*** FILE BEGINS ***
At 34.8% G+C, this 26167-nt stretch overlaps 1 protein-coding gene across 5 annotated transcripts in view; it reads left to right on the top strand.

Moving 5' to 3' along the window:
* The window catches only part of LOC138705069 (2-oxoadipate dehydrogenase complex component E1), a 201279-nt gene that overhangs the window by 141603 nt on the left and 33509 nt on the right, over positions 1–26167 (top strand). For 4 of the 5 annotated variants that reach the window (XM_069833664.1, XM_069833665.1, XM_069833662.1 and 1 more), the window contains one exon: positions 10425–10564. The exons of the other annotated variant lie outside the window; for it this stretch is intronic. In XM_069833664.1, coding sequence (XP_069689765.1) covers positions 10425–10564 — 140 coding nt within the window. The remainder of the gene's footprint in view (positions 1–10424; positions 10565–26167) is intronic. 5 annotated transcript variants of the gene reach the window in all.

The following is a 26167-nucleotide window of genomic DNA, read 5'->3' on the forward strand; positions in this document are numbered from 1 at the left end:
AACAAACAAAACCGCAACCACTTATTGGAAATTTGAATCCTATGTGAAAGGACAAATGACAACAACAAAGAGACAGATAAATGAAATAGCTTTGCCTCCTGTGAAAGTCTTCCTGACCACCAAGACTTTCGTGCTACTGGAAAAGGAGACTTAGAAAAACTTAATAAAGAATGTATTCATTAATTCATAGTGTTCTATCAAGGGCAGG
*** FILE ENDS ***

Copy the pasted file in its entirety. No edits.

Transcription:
At 34.8% G+C, this 26167-nt stretch overlaps 1 protein-coding gene across 5 annotated transcripts in view; it reads left to right on the top strand.

Moving 5' to 3' along the window:
* The window catches only part of LOC138705069 (2-oxoadipate dehydrogenase complex component E1), a 201279-nt gene that overhangs the window by 141603 nt on the left and 33509 nt on the right, over positions 1–26167 (top strand). For 4 of the 5 annotated variants that reach the window (XM_069833664.1, XM_069833665.1, XM_069833662.1 and 1 more), the window contains one exon: positions 10425–10564. The exons of the other annotated variant lie outside the window; for it this stretch is intronic. In XM_069833664.1, coding sequence (XP_069689765.1) covers positions 10425–10564 — 140 coding nt within the window. The remainder of the gene's footprint in view (positions 1–10424; positions 10565–26167) is intronic. 5 annotated transcript variants of the gene reach the window in all.

The following is a 26167-nucleotide window of genomic DNA, read 5'->3' on the forward strand; positions in this document are numbered from 1 at the left end:
AACAAACAAAACCGCAACCACTTATTGGAAATTTGAATCCTATGTGAAAGGACAAATGACAACAACAAAGAGACAGATAAATGAAATAGCTTTGCCTCCTGTGAAAGTCTTCCTGACCACCAAGACTTTCGTGCTACTGGAAAAGGAGACTTAGAAAAACTTAATAAAGAATGTATTCATTAATTCATAGTGTTCTATCAAGGGCAGG